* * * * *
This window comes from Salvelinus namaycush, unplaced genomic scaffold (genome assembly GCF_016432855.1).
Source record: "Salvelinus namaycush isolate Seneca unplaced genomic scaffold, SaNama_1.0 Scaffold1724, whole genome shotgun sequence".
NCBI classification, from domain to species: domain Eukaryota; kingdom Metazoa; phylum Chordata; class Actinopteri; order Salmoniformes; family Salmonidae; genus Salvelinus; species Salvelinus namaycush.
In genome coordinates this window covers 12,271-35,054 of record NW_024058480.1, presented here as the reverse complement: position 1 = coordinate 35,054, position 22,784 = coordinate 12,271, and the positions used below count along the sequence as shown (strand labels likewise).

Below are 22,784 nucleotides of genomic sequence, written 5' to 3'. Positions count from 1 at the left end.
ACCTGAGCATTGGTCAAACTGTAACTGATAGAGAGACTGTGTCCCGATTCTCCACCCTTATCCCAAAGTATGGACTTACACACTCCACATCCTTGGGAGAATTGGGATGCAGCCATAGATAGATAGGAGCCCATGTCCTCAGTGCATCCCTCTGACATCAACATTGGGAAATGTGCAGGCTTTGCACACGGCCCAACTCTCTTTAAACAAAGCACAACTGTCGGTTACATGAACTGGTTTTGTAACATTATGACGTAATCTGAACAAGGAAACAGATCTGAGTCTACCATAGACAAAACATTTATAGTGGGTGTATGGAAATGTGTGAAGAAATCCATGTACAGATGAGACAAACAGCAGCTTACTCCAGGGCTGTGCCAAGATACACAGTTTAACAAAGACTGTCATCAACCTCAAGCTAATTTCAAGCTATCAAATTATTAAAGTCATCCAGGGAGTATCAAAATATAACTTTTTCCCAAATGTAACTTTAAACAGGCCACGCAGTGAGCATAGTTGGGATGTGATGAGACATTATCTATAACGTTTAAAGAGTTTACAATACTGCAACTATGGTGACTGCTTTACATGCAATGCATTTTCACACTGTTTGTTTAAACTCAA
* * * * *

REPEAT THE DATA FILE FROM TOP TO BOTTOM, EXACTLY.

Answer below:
This window comes from Salvelinus namaycush, unplaced genomic scaffold (genome assembly GCF_016432855.1).
Source record: "Salvelinus namaycush isolate Seneca unplaced genomic scaffold, SaNama_1.0 Scaffold1724, whole genome shotgun sequence".
NCBI classification, from domain to species: domain Eukaryota; kingdom Metazoa; phylum Chordata; class Actinopteri; order Salmoniformes; family Salmonidae; genus Salvelinus; species Salvelinus namaycush.
In genome coordinates this window covers 12,271-35,054 of record NW_024058480.1, presented here as the reverse complement: position 1 = coordinate 35,054, position 22,784 = coordinate 12,271, and the positions used below count along the sequence as shown (strand labels likewise).

Below are 22,784 nucleotides of genomic sequence, written 5' to 3'. Positions count from 1 at the left end.
ACCTGAGCATTGGTCAAACTGTAACTGATAGAGAGACTGTGTCCCGATTCTCCACCCTTATCCCAAAGTATGGACTTACACACTCCACATCCTTGGGAGAATTGGGATGCAGCCATAGATAGATAGGAGCCCATGTCCTCAGTGCATCCCTCTGACATCAACATTGGGAAATGTGCAGGCTTTGCACACGGCCCAACTCTCTTTAAACAAAGCACAACTGTCGGTTACATGAACTGGTTTTGTAACATTATGACGTAATCTGAACAAGGAAACAGATCTGAGTCTACCATAGACAAAACATTTATAGTGGGTGTATGGAAATGTGTGAAGAAATCCATGTACAGATGAGACAAACAGCAGCTTACTCCAGGGCTGTGCCAAGATACACAGTTTAACAAAGACTGTCATCAACCTCAAGCTAATTTCAAGCTATCAAATTATTAAAGTCATCCAGGGAGTATCAAAATATAACTTTTTCCCAAATGTAACTTTAAACAGGCCACGCAGTGAGCATAGTTGGGATGTGATGAGACATTATCTATAACGTTTAAAGAGTTTACAATACTGCAACTATGGTGACTGCTTTACATGCAATGCATTTTCACACTGTTTGTTTAAACTCAA